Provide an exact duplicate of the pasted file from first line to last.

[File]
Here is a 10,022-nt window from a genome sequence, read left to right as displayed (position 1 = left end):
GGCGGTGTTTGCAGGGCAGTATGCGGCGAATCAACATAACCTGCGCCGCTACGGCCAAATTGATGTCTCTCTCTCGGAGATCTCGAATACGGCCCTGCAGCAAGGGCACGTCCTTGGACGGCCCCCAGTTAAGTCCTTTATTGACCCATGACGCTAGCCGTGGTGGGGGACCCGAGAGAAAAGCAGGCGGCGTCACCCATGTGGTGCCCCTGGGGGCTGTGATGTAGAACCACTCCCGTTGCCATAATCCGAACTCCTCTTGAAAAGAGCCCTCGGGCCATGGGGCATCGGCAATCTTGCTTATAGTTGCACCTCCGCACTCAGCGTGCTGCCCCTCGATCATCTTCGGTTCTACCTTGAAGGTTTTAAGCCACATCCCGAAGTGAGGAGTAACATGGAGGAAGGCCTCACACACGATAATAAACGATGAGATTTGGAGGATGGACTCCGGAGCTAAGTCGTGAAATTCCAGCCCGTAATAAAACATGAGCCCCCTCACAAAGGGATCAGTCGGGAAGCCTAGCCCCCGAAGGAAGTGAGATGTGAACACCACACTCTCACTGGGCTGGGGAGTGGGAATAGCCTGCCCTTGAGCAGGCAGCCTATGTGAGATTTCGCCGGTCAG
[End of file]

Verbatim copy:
Here is a 10,022-nt window from a genome sequence, read left to right as displayed (position 1 = left end):
GGCGGTGTTTGCAGGGCAGTATGCGGCGAATCAACATAACCTGCGCCGCTACGGCCAAATTGATGTCTCTCTCTCGGAGATCTCGAATACGGCCCTGCAGCAAGGGCACGTCCTTGGACGGCCCCCAGTTAAGTCCTTTATTGACCCATGACGCTAGCCGTGGTGGGGGACCCGAGAGAAAAGCAGGCGGCGTCACCCATGTGGTGCCCCTGGGGGCTGTGATGTAGAACCACTCCCGTTGCCATAATCCGAACTCCTCTTGAAAAGAGCCCTCGGGCCATGGGGCATCGGCAATCTTGCTTATAGTTGCACCTCCGCACTCAGCGTGCTGCCCCTCGATCATCTTCGGTTCTACCTTGAAGGTTTTAAGCCACATCCCGAAGTGAGGAGTAACATGGAGGAAGGCCTCACACACGATAATAAACGATGAGATTTGGAGGATGGACTCCGGAGCTAAGTCGTGAAATTCCAGCCCGTAATAAAACATGAGCCCCCTCACAAAGGGATCAGTCGGGAAGCCTAGCCCCCGAAGGAAGTGAGATGTGAACACCACACTCTCACTGGGCTGGGGAGTGGGAATAGCCTGCCCTTGAGCAGGCAGCCTATGTGAGATTTCGCCGGTCAG